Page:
Off to the High Court (twice)

Yesterday I filed an application in the High Court appealing the full Federal Court’s judgement that it was lawful for the Chief of Defence Force to sack me for my conservative political beliefs.

We now wait for the High Court to grant leave for an appeal or to reject the application. I am hopeful that the appeal will proceed and I remain confident of success.

I issued this press release yesterday:

MEDIA RELEASE

5 APRIL 2015

FREE SPEECH CASE FILED IN HIGH COURT

Today I filed an application in the High Court seeking special leave to appeal the Full Court of the Federal Court of Australia’s judgement that it was lawful for the Chief of Defence Force to sack me for my political communications.

Writing about this case yesterday in Fairfax media, employment law specialist, John Wilson, noted that this case had significant implications for all public servants. 

He also identified the reason this case must be fought, stating:

“There is something deeply unsettling about the government seeking to regulate an individual’s views, whether public servant, army reservist or ordinary citizen.”

Indeed there is. That is why I have fought this case.

I thank my legal team and all those who have assisted me to get this far.

ENDS

The Canberra Times article covering this case can be read here. It highlights the implications this case will have for all public servants. I believe it goes much further and will have ramifications for all workers in Australia. Essentially, it will set an important precedent deciding whether workers give up their political freedom and hand over their allegiance to the ‘corporate line’ when they go begging for a job.

And with news over the last week that big business is also seeking to force workers to wear ‘same-sex marriage’ rings, it is clear that we are facing a form of political slavery in Australia.

Yesterday I also filed a response to a number of appeal applications lodged in the High Court by Garry Burns, New South Wales and the New South Wales Attorney-General. This matter will decide whether New South Wales can use its draconian anti-discrimination laws against anyone in Australia.

Again, I remain confident that we will win this case and defend the ruling we obtained earlier this year in the New South Wales Court of Appeal.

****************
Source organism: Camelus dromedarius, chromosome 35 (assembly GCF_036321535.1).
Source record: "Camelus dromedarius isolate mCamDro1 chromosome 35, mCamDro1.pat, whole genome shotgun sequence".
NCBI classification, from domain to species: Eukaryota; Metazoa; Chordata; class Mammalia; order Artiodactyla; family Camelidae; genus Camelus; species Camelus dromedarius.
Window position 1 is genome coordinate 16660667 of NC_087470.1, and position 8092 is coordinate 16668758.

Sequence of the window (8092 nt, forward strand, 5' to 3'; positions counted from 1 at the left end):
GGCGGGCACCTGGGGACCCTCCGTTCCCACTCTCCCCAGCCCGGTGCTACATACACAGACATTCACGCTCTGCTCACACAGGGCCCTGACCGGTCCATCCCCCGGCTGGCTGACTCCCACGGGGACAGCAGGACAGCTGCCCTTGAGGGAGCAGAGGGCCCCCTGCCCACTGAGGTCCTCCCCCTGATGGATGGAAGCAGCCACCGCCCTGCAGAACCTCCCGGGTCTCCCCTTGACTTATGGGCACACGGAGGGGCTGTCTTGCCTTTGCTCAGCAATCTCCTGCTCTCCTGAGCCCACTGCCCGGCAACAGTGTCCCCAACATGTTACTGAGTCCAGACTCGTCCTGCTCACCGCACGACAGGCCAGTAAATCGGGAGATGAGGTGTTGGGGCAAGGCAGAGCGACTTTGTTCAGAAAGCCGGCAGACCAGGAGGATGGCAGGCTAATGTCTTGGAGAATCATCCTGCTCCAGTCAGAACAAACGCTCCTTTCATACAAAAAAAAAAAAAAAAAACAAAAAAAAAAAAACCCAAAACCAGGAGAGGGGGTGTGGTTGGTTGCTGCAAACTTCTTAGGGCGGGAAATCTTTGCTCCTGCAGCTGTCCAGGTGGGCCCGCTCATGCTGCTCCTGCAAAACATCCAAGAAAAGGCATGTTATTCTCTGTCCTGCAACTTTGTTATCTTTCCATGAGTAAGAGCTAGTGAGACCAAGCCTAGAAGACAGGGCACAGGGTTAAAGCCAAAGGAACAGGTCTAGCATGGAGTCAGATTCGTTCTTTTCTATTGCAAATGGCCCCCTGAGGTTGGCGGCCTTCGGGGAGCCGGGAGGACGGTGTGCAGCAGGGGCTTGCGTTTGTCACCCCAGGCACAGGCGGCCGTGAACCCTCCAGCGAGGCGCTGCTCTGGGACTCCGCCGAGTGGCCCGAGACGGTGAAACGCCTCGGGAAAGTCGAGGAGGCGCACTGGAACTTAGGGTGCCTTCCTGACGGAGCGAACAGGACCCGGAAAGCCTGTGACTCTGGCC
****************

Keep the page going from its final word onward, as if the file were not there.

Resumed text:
Both of these matters are symptoms of a growing disease we face in Australia: totalitarianism. Under the guise of anti-discrimination laws, activists have high-jacked the public service, Defence and big business to push their anti-freedom agenda.

As Stephen Chavura writes in today’s Australian newspaper, it doesn’t really matter what the laws say if totalitarian activists deny freedom in other ways. And he highlights an important point. It is the ordinary citizen who decides if this freedom will be taken from them via cultural oppression:

What’s the difference between a repressive totalitarian state and a state with liberal democratic laws whose citizens do not respect the freedoms that such laws guarantee? Nothing.

A country can have the most liberal freedom of speech and association laws in the world, but if its citizens are not animated by the spirit of the laws, if they do not believe in them, then these laws are a dead letter…

…And that’s the distinction on which we need to be clear: between the right to freedom and the ability to enjoy that right. Only politicians can curtail our rights to freedom as embodied in our laws. Yet our fellow citizens can make sure that those rights are more costly to enjoy — so costly that we cannot afford to enjoy them.

That’s precisely what is happening in Australia with Hirsi Ali’s aborted speaking tour, not to mention pro-traditional marriage conferences across the past 18 months where citizens have tried to intimidate venues into cancelling contracts to host events.

Yes, the right to freedom of speech still exists, but the cost has become too high for speech that falls foul of Muslim and LGBTI identity politics.

We cannot allow freedom to be stolen from our children by remaining silent today. That is why we must continue this fight. I thank you for your ongoing support and generosity. Without your assistance we would not have an appeal application sitting in the High Court, nor would we be able to defend the victories we have already achieved.

This website and the many readers who support it are at the forefront of this fight for freedom today. While many conservative groups are doing important work writing about these issues, organising petitions and raising awareness, this army is out on the battlefield directly involved in the fight. I believe we have done more than any other group to defend freedom in the courts while the politicians prattle on in the parliaments.

I am proud of our achievements and believe there is much more to come: we are not silent or inactive; rather, we are vigilant and we have already proven that when we act we can win. This is the most pleasing thing about our efforts. It provides hope to the many who have lost it and believe that nothing can be done to turn the tide.

Nothing is further from the truth. We can win. The only barrier between our current position and victory is our own willingness to act.

Author: Bernard Gaynor

Bernard Gaynor is a married father of seven children. He has a background in military intelligence, Arabic language and culture and is an outspoken advocate of conservative and family values.

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